Posts Tagged ‘Frozen’

Sermon 03-22-15: “King, Crown & Cross, Part 5: Passover Lamb”

March 31, 2015


During his Last Supper, Jesus used the Passover to help communicate the meaning of his death. Apart from Christ’s atoning death, all of us sinners deserve the deadly judgment that came upon the Egyptians—and worse, hell itself. The good news is that God sent his very self—Jesus, God the Son—to be our substitutionary sacrifice—our Passover lamb.

Sermon Text: Mark 14:22-31

[If you want to listen on the go, right-click here to download an MP3.]

The following is my original sermon manuscript with footnotes.

I was at home last Thursday afternoon when my son Townshend rushed in to tell me that Georgia State was making a game of it against the heavily favored Baylor in the opening round of the NCAA men’s basketball tournament. How is that possible? A 14-seed versus a three-seed? As you probably heard, Georgia State won the game. They were down by two with seconds left, when R.J. Hunter sank a very long three-pointer to put GSU over the top. A big upset! And the upsets continue. Yesterday, I saw the eight-seed N.C. State defeat number-one seed Villanova.


And this is why we love March Madness—because unexpected, even shocking victories can take place.

In today’s scripture, on this night of Jesus’ arrest by the temple guard, hours before he’s handed over to the Romans for his trial, his beating, his scourging, his mocking, followed by his crucifixion, Jesus is working on the biggest upset victory in history—a victory no one would have predicted. Everyone, including his closest friends and disciples, were caught off guard—first by Good Friday and then, especially, by Easter Sunday.

And in today’s scripture they were caught off guard—shocked, even—by Jesus’ words during this Passover meal, when he held up the bread and said, “This is my body.” And when he held up the wine and said, “This is my blood.” Read the rest of this entry »

Sermon 07-06-14: “Disney Summer Drive-In, Part 1: Frozen”

July 10, 2014

Disney Summer Drive-In Image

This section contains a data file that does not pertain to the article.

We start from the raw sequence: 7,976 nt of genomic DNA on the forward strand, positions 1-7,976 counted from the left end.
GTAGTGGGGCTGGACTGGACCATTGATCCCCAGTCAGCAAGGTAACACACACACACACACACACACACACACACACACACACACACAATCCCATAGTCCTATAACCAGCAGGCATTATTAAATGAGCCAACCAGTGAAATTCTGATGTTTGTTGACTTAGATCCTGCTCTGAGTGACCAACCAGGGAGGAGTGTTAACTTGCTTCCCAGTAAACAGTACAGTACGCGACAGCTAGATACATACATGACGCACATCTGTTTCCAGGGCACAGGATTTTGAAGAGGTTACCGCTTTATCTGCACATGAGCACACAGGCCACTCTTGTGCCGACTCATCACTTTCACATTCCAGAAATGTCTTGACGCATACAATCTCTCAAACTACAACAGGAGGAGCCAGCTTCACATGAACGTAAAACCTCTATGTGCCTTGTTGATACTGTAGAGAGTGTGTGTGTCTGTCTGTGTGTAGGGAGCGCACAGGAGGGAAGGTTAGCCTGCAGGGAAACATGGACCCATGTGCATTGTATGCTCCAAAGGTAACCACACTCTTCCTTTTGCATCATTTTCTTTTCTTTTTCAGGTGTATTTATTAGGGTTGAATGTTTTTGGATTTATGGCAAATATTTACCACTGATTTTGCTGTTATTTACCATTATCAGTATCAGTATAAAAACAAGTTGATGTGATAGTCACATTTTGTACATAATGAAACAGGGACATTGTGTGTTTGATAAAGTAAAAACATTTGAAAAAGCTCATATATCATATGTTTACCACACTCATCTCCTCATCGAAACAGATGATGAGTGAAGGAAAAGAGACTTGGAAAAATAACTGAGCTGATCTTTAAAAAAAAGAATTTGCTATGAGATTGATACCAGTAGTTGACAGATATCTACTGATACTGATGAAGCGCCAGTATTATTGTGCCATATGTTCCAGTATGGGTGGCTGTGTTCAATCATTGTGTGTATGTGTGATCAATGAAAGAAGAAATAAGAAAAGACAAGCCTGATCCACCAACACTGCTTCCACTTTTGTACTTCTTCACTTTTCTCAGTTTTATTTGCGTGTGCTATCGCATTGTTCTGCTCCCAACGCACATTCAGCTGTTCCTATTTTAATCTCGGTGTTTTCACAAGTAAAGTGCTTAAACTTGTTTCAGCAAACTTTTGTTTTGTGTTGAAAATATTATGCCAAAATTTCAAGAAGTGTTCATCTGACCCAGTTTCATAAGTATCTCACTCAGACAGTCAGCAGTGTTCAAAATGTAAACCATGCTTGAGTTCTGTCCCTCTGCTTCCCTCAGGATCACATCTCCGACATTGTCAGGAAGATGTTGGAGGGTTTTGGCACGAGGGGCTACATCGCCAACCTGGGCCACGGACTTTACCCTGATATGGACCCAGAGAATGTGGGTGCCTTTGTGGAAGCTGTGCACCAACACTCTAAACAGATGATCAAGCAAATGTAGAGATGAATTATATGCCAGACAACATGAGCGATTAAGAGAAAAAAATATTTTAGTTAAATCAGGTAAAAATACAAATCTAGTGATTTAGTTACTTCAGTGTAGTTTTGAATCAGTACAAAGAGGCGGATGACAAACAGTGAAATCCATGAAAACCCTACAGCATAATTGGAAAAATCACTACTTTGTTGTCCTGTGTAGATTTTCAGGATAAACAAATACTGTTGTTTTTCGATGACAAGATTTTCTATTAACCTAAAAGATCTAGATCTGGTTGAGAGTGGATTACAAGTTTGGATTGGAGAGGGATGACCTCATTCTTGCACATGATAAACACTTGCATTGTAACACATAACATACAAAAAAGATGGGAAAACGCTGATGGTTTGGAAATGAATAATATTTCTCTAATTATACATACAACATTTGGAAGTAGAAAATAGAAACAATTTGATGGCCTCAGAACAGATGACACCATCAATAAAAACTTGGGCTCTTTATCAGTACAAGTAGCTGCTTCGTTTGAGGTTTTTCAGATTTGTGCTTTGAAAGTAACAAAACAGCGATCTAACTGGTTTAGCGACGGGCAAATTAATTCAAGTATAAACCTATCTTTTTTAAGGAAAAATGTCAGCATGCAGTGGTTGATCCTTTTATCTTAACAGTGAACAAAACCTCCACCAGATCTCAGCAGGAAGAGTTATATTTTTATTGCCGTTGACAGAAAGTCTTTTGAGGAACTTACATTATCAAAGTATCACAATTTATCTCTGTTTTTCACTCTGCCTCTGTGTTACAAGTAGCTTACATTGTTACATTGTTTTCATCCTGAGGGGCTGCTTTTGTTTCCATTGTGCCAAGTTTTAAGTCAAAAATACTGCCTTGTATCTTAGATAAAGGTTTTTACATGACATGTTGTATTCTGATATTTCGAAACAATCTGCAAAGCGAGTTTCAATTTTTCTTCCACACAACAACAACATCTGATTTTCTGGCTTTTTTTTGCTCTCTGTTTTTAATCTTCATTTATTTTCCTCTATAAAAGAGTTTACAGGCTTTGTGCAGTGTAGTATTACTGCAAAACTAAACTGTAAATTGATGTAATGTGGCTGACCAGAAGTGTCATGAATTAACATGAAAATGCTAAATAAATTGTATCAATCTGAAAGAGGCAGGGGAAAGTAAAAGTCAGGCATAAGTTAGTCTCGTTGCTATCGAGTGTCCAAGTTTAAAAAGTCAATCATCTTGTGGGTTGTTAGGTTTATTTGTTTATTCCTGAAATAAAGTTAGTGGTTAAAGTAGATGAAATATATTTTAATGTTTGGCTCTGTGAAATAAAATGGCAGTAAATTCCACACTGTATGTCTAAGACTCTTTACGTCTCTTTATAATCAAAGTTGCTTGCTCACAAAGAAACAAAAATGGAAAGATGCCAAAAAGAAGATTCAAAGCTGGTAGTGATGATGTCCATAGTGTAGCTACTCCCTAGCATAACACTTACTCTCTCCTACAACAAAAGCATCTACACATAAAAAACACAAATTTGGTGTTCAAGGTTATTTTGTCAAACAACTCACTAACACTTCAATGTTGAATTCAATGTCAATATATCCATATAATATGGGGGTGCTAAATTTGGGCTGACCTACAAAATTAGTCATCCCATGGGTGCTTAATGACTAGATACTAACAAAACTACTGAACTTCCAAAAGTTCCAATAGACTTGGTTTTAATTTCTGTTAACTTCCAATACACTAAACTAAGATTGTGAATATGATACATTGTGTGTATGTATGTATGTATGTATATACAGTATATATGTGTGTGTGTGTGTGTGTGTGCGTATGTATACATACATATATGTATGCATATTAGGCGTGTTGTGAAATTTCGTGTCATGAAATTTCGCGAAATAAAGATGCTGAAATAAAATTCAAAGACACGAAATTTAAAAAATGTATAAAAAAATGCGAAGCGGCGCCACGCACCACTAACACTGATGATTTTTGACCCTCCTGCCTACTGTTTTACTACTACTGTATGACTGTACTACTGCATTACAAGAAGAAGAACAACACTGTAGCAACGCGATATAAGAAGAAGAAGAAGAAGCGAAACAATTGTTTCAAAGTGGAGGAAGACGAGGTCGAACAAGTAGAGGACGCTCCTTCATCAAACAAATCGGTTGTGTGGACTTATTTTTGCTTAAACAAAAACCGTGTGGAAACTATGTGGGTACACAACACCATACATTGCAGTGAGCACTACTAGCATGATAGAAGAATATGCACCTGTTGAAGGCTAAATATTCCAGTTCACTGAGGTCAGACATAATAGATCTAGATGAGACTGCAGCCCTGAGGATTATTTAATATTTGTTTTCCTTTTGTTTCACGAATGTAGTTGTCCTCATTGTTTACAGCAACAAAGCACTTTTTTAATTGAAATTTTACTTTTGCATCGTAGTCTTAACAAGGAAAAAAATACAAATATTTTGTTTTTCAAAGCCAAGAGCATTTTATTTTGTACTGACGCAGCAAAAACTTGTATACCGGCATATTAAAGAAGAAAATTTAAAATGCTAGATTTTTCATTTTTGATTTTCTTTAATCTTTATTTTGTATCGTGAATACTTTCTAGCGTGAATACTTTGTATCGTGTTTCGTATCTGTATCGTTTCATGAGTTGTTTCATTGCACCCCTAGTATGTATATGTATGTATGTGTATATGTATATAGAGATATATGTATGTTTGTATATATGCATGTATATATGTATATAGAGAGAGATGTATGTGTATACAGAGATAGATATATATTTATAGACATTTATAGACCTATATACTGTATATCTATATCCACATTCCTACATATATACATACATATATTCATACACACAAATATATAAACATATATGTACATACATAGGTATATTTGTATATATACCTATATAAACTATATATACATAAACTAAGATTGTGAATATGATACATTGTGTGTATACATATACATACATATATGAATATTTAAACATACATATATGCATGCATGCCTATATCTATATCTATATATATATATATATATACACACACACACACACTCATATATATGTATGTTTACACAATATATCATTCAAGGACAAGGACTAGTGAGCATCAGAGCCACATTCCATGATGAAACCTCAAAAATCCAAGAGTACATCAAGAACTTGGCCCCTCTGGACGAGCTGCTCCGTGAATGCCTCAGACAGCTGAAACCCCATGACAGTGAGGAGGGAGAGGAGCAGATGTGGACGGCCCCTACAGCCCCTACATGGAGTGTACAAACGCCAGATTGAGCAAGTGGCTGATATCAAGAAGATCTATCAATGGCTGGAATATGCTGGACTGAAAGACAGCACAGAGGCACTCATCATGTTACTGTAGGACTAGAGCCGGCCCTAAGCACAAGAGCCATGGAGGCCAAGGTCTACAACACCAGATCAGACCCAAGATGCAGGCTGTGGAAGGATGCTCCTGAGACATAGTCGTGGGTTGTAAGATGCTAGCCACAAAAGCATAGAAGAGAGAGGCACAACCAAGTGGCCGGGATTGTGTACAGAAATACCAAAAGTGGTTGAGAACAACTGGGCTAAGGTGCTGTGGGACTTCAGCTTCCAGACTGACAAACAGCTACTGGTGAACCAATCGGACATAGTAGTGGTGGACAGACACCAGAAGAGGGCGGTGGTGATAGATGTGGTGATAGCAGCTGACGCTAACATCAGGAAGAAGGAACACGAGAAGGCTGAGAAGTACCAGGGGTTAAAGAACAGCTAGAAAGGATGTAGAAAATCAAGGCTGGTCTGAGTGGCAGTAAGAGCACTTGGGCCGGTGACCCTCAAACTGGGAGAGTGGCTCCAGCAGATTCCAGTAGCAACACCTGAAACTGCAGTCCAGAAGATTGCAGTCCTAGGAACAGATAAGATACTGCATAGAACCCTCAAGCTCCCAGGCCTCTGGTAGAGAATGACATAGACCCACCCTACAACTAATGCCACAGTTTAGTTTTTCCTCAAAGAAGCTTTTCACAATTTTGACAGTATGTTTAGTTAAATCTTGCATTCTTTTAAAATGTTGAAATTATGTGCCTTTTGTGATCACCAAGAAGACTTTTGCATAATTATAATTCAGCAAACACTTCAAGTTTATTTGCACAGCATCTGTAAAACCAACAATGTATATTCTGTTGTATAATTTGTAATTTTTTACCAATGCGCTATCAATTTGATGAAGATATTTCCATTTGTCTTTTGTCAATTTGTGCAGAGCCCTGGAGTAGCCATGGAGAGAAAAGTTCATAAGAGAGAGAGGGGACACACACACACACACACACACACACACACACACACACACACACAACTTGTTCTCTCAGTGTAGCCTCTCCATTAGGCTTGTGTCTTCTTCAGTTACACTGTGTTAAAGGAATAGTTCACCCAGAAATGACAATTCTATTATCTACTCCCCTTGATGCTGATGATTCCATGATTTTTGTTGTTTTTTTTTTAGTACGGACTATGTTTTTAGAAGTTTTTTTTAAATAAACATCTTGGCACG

The first film I look at in this summer series is Disney’s Frozen. In this movie, Elsa longs to be free of the fears that control her. Despite her best efforts, however, she remains enslaved—at least until her sister, Anna, shows her the true meaning of love.

Sermon Text: Matthew 11:25-30

The following is my original sermon manuscript with footnotes.


After healing Anna, the chief troll warns the family of Elsa’s increasing powers.

[Show Clip #1. Elsa accidentally strikes Anna with her ice magic. Their parents take them to the chief troll, who heals Anna but warns Elsa and her parents about Elsa’s growing power.]

The chief troll asks Elsa’s father, the king, about Elsa’s power to create snow and ice. He asks, “Born with the powers or cursed?” The father responds, “Born.” But the truth is, for most of the movie we’re left wondering whether these powers with which Elsa is born are also, in fact, a curse. It certainly feels like a curse to Elsa as she’s growing up. Granted, her parents don’t help the situation by locking her away in her room—isolating her from everyone, including her beloved sister Anna. But it’s clear that for most of her early life, Elsa experienced this potentially great gift—this great blessingas a curse.

The truth is, so many things that happen to us in life—things we’re born with, or things over which we have little or no control—can be experienced by us as either blessings or curses. Contemporary Christian singer-songwriter Laura Story wrote her most popular song, “Blessings,” about this truth. It includes these lyrics in the chorus: “What if your blessings come through rain drops/ What if your healing comes through tears/ What if a thousand sleepless nights are what it takes to know you’re near/ What if trials of this life are your mercies in disguise?” Read the rest of this entry »